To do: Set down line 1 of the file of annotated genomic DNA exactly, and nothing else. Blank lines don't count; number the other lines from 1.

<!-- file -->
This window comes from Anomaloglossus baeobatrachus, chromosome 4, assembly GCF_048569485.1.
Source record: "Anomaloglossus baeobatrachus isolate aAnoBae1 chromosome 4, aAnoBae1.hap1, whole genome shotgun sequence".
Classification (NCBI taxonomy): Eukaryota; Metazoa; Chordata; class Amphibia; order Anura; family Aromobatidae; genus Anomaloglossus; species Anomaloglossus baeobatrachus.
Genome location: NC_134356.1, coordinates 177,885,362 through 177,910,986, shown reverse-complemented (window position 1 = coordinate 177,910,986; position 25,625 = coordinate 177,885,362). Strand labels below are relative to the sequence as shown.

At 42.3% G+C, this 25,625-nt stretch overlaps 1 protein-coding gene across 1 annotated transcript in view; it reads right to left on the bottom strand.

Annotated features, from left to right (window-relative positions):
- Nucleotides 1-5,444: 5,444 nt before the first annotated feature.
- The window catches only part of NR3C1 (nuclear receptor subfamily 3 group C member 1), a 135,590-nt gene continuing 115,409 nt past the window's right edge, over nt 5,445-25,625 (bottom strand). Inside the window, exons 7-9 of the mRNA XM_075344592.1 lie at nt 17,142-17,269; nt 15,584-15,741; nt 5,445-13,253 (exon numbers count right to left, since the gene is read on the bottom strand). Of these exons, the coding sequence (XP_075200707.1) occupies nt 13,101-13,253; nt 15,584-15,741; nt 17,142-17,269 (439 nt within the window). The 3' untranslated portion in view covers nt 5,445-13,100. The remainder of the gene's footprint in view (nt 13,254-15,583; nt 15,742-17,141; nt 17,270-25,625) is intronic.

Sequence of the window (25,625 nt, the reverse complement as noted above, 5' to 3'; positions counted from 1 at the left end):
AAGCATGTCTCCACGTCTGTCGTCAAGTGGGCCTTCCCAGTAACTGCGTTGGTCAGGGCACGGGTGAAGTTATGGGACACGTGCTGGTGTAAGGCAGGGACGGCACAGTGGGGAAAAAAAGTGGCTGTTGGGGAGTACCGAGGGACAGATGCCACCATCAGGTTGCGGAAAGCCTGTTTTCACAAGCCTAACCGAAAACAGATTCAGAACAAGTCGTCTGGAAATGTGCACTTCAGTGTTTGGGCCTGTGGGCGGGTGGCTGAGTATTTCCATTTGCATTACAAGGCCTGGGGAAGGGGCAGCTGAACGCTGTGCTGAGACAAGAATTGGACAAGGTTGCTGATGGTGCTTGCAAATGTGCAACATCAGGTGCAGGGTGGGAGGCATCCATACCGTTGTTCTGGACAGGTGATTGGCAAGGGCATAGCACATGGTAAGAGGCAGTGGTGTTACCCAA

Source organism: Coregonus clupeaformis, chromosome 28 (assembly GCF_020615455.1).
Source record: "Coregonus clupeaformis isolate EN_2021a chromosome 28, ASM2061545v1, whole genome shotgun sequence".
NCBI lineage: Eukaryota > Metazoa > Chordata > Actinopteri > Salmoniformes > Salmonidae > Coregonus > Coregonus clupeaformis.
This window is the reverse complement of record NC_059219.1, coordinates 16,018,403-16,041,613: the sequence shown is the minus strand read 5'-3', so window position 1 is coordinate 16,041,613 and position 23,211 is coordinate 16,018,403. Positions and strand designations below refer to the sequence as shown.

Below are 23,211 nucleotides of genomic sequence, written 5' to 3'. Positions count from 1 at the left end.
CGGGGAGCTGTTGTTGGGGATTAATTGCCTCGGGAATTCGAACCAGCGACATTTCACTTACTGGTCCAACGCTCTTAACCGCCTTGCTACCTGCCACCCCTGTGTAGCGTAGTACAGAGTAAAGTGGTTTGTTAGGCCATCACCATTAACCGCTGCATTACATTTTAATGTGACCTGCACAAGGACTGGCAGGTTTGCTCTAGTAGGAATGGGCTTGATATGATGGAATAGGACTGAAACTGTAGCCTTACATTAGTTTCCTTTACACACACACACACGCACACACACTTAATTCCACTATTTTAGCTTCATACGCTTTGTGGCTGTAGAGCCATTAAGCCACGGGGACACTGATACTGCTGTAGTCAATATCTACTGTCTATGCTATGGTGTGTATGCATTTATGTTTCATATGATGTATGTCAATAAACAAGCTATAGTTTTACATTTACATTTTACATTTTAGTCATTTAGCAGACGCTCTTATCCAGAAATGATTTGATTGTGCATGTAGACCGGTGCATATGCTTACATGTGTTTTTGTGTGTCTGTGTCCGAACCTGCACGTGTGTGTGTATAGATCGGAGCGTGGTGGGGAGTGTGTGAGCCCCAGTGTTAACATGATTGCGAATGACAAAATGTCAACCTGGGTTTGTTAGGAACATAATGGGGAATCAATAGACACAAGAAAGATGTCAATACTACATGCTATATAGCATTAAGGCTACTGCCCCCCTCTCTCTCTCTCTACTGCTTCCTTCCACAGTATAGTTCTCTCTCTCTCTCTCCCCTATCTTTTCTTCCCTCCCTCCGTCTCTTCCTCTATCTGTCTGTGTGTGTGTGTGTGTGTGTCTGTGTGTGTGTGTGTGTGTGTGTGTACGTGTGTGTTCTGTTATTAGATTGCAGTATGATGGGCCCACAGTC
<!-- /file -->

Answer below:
This window comes from Anomaloglossus baeobatrachus, chromosome 4, assembly GCF_048569485.1.